AS a person and a project, Mark Allen was difficult to gauge and judge at various stages of his tenure. Now that he has left, it is perhaps only time that will deliver the best verdict on a Director of Football that split opinions both on and off the park at Ibrox.

His departure late on Friday evening - after just over two years in the role - was greeted with surprise by supporters, but it wasn’t a completely unexpected development. Once the transfer window had closed, Allen’s successes and failures could be easily plotted and his future debated.

A statement was praiseworthy of Allen’s efforts and Steven Gerrard reaffirmed those sentiments after the win over Livingston on Saturday. Not every member of staff was disappointed to see Allen leave, though.


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Allen positioned himself closely to Gerrard on trips abroad and seemed to always be in and around the football staff in public. At home, he was often seen on the training ground during the week and was a noticeable, perhaps out of place, presence when he joined in with the celebrations after big wins for Gerrard’s side.

Many will see nothing wrong with Allen having such a public profile, but a Director of Football should operate in the background, be heard every so often and seen even less.

On the occasions he did speak, Allen gave little away. He was pleasant enough to interview, yet there was often plenty of words but not enough details when the time was there for him to really sell his vision and to add substance to conversations over his role and his vision.

In Portugal back in pre-season, he skipped around questions about the status of the Joe Aribo deal, despite the midfielder already being in the country and official confirmation from Rangers being minutes away.

The move for Aribo was certainly one of the success stories of the summer for Rangers but it was the business Allen did going the other way that counted against him.

The Ibrox board had to sanction pay-offs for Graham Dorrans and Joe Dodoo and Rangers still fail to recoup significant funds when it comes to offloading unwanted players. Kyle Lafferty lasted just a year, while another handful of arrivals either failed or have unconvinced so far.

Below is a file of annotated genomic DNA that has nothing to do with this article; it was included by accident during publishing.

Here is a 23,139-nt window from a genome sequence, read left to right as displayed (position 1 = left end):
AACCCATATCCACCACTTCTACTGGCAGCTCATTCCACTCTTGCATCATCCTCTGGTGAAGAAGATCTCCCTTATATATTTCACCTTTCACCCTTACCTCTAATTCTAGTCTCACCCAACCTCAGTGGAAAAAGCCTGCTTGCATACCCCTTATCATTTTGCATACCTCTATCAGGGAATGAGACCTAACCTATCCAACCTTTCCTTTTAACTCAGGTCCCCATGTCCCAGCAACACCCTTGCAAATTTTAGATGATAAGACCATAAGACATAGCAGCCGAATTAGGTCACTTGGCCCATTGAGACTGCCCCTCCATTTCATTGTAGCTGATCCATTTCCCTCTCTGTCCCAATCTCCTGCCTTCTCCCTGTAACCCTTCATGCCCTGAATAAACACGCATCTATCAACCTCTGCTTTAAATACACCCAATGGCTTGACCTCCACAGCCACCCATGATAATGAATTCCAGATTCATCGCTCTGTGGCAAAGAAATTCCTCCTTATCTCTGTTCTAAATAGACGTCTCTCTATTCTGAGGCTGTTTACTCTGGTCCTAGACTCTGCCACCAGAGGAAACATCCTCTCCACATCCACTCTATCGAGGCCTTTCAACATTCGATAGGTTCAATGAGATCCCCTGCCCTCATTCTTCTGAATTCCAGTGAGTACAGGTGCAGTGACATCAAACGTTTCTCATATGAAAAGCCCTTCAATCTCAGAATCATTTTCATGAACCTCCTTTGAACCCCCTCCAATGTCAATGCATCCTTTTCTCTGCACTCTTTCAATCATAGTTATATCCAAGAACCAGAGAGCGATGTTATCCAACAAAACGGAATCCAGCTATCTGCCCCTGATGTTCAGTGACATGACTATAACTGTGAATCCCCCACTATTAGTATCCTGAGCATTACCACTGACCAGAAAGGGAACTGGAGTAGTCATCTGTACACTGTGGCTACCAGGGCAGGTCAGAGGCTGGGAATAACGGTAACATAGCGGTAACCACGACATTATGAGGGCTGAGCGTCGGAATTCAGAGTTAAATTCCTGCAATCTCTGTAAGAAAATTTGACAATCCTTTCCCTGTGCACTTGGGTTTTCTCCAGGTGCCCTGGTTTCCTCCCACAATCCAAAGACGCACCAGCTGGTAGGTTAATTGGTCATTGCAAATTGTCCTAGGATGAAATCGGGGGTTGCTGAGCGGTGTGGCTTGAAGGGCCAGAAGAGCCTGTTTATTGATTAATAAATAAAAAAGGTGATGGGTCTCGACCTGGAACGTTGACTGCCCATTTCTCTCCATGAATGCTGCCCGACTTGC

Plucking the likes of Borna Barisic and Eros Grezda out of Osijek is a risk and the rewards haven’t been forthcoming for Rangers.


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The left-back remains in Gerrard’s squad and, if he did move on, it wouldn’t be at a loss on the £1.5million paid for him last year.

But Grezda has never looked like fitting the model of buy low and sell high. The Albanian is nowhere near the first team squad and efforts to move him on, even on a loan deal, proved fruitless in recent weeks.

No transfer policy can ever be completely successful, but deals for the likes of Ryan Kent and Jermain Defoe were down to Gerrard’s influence, while those for Allan McGregor and Steven Davis were no-brainers.

Nikola Katic does look a shrewd investment and if Filip Helander can justify his £3million outlay and George Edmundson and Jake Hastie progress as hoped, there will be long-term advantages to the strategy Allen has overseen in the market.

There are other lasting measures of the Welshman’s tenure around Ibrox and the Hummel Training Centre and Gerrard, of course, is the most important one of all for Rangers.

The new lounge for players before home matches is an impressive upgrade behind the scenes, while the training ground is a more professional and polished environment as investment has been made in staff, infrastructure and facilities.

Gerrard’s influence now runs throughout Rangers and Allen certainly played his part in taking the club on as it emerged from the most difficult period in its history.

His ambition was to leave Rangers in a better position than he found on his arrival from Manchester City. In that regard, it was a job well done.

Allen can now search for his next project, while Rangers must find a replacement, and an upgrade, for a position that needs to be filled.